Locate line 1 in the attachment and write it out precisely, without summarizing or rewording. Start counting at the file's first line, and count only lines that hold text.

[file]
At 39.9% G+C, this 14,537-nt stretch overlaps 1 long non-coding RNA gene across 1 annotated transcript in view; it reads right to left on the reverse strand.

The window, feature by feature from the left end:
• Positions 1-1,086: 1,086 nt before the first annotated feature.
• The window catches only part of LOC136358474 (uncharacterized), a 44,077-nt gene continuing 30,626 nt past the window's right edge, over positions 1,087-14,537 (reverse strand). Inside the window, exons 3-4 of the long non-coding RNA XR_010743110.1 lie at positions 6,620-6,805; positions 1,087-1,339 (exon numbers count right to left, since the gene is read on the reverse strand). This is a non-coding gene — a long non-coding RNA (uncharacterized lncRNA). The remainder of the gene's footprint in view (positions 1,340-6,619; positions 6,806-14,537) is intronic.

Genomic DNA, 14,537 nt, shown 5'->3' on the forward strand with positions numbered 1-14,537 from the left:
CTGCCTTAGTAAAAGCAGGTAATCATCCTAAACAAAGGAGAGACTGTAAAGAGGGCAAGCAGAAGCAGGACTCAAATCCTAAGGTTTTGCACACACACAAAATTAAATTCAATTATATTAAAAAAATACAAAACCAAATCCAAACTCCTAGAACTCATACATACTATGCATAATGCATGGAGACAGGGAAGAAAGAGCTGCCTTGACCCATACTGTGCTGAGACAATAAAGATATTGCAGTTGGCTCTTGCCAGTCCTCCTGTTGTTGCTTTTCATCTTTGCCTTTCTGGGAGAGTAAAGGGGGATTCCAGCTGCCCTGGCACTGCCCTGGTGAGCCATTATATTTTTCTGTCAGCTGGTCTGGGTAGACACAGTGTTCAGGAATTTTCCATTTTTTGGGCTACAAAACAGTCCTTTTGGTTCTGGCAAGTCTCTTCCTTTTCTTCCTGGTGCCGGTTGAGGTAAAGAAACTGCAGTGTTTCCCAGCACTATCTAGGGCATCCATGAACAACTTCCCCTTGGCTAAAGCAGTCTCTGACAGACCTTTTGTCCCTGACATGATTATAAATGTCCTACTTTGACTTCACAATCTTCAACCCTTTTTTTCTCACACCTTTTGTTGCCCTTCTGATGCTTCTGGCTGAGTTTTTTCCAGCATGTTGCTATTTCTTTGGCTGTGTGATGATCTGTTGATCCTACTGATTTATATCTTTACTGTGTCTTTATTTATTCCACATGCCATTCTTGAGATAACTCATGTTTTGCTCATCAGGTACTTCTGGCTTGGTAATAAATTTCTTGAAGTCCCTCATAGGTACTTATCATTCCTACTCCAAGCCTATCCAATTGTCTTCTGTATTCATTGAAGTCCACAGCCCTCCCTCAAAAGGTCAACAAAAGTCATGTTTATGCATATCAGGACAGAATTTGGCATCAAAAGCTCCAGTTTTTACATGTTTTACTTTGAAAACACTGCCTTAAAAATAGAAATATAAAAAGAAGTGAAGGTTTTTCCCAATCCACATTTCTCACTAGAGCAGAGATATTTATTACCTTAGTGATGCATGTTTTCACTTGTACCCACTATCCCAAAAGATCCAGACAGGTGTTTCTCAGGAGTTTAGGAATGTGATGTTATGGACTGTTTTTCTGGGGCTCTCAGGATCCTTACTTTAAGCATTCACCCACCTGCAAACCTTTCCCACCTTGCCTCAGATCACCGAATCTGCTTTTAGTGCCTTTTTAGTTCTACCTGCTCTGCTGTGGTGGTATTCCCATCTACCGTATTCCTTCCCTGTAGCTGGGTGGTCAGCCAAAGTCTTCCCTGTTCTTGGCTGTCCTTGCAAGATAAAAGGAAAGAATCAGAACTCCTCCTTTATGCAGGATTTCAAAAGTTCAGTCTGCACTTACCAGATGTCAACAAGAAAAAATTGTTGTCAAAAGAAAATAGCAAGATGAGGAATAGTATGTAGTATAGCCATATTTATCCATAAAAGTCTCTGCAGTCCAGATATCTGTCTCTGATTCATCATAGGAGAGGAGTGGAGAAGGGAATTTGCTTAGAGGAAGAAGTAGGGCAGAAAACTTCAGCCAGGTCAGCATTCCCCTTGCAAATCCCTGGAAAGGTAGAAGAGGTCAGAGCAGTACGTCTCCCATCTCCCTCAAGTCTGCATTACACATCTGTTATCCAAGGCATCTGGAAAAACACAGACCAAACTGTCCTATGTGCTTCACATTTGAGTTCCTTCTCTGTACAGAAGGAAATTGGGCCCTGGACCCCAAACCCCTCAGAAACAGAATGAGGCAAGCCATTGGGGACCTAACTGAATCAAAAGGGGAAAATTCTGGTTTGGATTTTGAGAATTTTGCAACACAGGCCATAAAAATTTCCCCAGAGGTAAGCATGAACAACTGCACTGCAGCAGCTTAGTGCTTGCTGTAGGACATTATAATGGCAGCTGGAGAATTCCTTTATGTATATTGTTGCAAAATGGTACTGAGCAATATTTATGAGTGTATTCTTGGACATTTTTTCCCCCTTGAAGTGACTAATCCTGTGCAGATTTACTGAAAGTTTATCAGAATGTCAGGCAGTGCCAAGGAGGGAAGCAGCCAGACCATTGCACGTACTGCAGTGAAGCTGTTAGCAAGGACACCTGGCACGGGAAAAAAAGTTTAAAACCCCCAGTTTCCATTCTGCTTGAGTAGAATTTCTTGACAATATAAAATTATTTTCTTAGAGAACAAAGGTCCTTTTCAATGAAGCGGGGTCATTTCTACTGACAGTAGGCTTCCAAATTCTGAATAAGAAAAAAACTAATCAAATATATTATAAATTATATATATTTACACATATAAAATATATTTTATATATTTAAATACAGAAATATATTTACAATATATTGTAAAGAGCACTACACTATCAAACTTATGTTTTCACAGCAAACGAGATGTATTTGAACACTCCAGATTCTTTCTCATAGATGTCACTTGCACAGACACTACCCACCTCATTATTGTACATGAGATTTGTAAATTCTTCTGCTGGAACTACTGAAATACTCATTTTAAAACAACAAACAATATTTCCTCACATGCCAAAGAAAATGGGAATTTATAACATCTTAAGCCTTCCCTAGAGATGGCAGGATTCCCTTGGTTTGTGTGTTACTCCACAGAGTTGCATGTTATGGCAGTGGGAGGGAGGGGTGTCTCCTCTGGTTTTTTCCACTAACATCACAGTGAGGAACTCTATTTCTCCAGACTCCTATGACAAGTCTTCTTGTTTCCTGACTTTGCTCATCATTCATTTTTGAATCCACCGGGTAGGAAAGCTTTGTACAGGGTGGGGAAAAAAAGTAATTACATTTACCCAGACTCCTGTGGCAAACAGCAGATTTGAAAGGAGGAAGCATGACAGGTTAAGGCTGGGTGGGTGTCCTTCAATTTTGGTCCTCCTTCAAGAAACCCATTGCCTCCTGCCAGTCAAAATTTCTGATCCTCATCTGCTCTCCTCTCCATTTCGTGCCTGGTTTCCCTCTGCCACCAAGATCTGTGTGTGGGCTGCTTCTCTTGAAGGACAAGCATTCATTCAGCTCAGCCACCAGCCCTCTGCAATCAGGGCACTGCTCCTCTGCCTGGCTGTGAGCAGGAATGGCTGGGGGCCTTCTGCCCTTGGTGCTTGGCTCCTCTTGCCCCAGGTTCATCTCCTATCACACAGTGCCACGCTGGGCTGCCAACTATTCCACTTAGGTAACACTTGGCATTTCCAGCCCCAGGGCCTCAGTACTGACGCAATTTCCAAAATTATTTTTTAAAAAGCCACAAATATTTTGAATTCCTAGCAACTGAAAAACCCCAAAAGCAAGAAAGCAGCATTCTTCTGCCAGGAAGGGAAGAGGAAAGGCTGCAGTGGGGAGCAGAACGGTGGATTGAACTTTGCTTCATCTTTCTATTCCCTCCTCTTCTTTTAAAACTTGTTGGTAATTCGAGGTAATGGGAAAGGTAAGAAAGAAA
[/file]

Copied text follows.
At 39.9% G+C, this 14,537-nt stretch overlaps 1 long non-coding RNA gene across 1 annotated transcript in view; it reads right to left on the reverse strand.